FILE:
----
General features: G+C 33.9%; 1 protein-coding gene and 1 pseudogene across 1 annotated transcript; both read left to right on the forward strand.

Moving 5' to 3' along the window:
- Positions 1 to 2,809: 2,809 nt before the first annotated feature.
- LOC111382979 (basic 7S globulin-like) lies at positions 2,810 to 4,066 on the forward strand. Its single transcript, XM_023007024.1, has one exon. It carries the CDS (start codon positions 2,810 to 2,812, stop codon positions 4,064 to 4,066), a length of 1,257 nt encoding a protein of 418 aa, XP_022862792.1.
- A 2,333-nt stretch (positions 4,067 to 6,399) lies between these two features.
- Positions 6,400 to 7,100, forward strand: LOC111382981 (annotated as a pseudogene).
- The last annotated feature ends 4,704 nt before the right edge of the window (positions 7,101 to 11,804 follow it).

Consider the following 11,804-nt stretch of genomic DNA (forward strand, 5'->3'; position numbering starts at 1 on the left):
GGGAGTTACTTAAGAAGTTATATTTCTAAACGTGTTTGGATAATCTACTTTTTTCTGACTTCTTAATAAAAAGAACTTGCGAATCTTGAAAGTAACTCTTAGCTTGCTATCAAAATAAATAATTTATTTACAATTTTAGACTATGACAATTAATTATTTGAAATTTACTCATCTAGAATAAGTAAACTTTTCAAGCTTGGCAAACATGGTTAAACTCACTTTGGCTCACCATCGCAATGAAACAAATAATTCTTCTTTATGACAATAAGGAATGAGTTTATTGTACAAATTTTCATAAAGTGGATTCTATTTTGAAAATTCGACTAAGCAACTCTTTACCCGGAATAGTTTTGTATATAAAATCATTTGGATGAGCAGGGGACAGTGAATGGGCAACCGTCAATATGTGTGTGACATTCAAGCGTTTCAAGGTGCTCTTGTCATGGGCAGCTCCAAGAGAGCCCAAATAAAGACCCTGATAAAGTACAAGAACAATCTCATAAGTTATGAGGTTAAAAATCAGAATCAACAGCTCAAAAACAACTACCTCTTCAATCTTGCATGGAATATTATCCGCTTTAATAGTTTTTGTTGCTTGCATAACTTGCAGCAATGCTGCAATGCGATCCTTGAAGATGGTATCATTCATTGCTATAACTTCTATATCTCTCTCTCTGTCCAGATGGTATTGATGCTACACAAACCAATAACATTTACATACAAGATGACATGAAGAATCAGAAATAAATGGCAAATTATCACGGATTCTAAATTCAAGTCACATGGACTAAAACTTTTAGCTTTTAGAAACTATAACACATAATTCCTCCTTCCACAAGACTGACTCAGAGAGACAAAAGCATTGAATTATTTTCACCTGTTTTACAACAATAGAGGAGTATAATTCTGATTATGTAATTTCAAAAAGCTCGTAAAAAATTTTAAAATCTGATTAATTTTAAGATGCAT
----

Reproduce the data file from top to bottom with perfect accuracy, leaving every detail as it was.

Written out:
General features: G+C 33.9%; 1 protein-coding gene and 1 pseudogene across 1 annotated transcript; both read left to right on the forward strand.

Moving 5' to 3' along the window:
- Positions 1 to 2,809: 2,809 nt before the first annotated feature.
- LOC111382979 (basic 7S globulin-like) lies at positions 2,810 to 4,066 on the forward strand. Its single transcript, XM_023007024.1, has one exon. It carries the CDS (start codon positions 2,810 to 2,812, stop codon positions 4,064 to 4,066), a length of 1,257 nt encoding a protein of 418 aa, XP_022862792.1.
- A 2,333-nt stretch (positions 4,067 to 6,399) lies between these two features.
- Positions 6,400 to 7,100, forward strand: LOC111382981 (annotated as a pseudogene).
- The last annotated feature ends 4,704 nt before the right edge of the window (positions 7,101 to 11,804 follow it).

Consider the following 11,804-nt stretch of genomic DNA (forward strand, 5'->3'; position numbering starts at 1 on the left):
GGGAGTTACTTAAGAAGTTATATTTCTAAACGTGTTTGGATAATCTACTTTTTTCTGACTTCTTAATAAAAAGAACTTGCGAATCTTGAAAGTAACTCTTAGCTTGCTATCAAAATAAATAATTTATTTACAATTTTAGACTATGACAATTAATTATTTGAAATTTACTCATCTAGAATAAGTAAACTTTTCAAGCTTGGCAAACATGGTTAAACTCACTTTGGCTCACCATCGCAATGAAACAAATAATTCTTCTTTATGACAATAAGGAATGAGTTTATTGTACAAATTTTCATAAAGTGGATTCTATTTTGAAAATTCGACTAAGCAACTCTTTACCCGGAATAGTTTTGTATATAAAATCATTTGGATGAGCAGGGGACAGTGAATGGGCAACCGTCAATATGTGTGTGACATTCAAGCGTTTCAAGGTGCTCTTGTCATGGGCAGCTCCAAGAGAGCCCAAATAAAGACCCTGATAAAGTACAAGAACAATCTCATAAGTTATGAGGTTAAAAATCAGAATCAACAGCTCAAAAACAACTACCTCTTCAATCTTGCATGGAATATTATCCGCTTTAATAGTTTTTGTTGCTTGCATAACTTGCAGCAATGCTGCAATGCGATCCTTGAAGATGGTATCATTCATTGCTATAACTTCTATATCTCTCTCTCTGTCCAGATGGTATTGATGCTACACAAACCAATAACATTTACATACAAGATGACATGAAGAATCAGAAATAAATGGCAAATTATCACGGATTCTAAATTCAAGTCACATGGACTAAAACTTTTAGCTTTTAGAAACTATAACACATAATTCCTCCTTCCACAAGACTGACTCAGAGAGACAAAAGCATTGAATTATTTTCACCTGTTTTACAACAATAGAGGAGTATAATTCTGATTATGTAATTTCAAAAAGCTCGTAAAAAATTTTAAAATCTGATTAATTTTAAGATGCAT